A number of years ago, I had the privilege to attend a leadership training class designed for new supervisors. While we did a number of exercises and activities designed to increase our skills in dealing with a wide variety of potential conflicts, the most powerful part of the class for me was the discovery and understanding of my preferences and behaviors as a leader. The ability, or desire, to be introspective and attempt to gain an objective view of your behavior with an intent to improve is an essential skill for any leader. Doing so helps us understand the impact of our actions on others, creating a level of connectivity that can eventually lead to understanding and trust. While this is important for military, corporate, or civic leaders, it is absolutely critical for parents.
One of the exercises we did was particularly compelling. It required us to write a list of ten things that we "had to" do; we actually had to use the words "have to." I do not recall exactly what was on my original list, but it included a healthy mix of things I wanted to do, and things I did not want to do. As an example, I wrote "I have to try harder to make my marriage work", which I really did not want to do, and "I have to start exercising more", which was actually a goal that I was excited about.
Once our lists were completed, the instructor asked us to do something simple; replace the words "have to" with the words "choose to."
It was eye-opening.
Suddenly, instead of thinking about how I "had" to improve my marriage, I began thinking about whether or not I would choose to do so. Instead of thinking about exercise as a chore, I began to view it as a choice. In fact, I began to see that every one of my ten items, including things that I thought were out of my control, were now within my power to change. They had always been within my power to change, of course, but for many of us that power is difficult to trust, difficult to believe in, and difficult - if not impossible - to wield.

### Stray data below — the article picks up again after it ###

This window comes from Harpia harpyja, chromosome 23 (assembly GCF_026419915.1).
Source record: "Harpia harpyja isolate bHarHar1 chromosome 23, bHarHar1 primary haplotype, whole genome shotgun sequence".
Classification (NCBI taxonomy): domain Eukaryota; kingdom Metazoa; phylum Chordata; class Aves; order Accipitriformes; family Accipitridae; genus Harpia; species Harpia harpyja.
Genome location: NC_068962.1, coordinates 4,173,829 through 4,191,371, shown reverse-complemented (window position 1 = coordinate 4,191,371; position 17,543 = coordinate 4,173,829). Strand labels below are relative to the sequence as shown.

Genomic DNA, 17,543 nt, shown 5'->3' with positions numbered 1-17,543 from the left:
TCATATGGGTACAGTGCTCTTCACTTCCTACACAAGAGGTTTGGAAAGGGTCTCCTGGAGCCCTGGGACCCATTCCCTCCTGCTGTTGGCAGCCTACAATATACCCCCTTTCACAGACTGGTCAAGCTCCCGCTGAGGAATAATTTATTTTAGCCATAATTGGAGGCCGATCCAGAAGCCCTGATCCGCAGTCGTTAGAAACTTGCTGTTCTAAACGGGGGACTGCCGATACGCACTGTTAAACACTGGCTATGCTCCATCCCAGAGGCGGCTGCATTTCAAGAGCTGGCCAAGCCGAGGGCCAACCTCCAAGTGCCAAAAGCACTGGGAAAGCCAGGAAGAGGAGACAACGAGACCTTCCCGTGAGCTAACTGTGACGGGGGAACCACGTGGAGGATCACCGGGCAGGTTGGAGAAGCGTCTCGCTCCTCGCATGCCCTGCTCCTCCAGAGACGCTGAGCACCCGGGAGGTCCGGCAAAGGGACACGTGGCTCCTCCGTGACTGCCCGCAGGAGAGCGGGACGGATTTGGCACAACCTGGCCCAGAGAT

Over the intervening years, I have felt trapped by circumstances many, many times; in relationships, financial issues, parenting and partnering concerns, career goals, interests, etc. My experience tells me that most of us feel trapped at one point or another, as we wrestle with our upbringings, schemas, and circumstances in our attempt to reconcile what we desire with what we feel we are able to accomplish. If unresolved, over time this can lead us to feel victimized by circumstance; we resign ourselves to embody statements like "there's nothing I can do", or "it is what it is" and try to struggle along with the disappointment of being unfulfilled.
When I was struggling along through life in my early 20s blaming the whole world for my misfortune, my aunt gave me a nice slap one day by telling me that I was using my perception of my upbringing as a crutch, an excuse that prevented me from taking responsibility for changing what could be changed. That stung, and it took me many years to understand her point. Certainly, there are certain situations in which there really is nothing you can do, and where "it is what it is." And there are, without a doubt, many horrific experiences in life that may be impossible for most people to overcome. In such situations, there may truly be few, if any, real choices.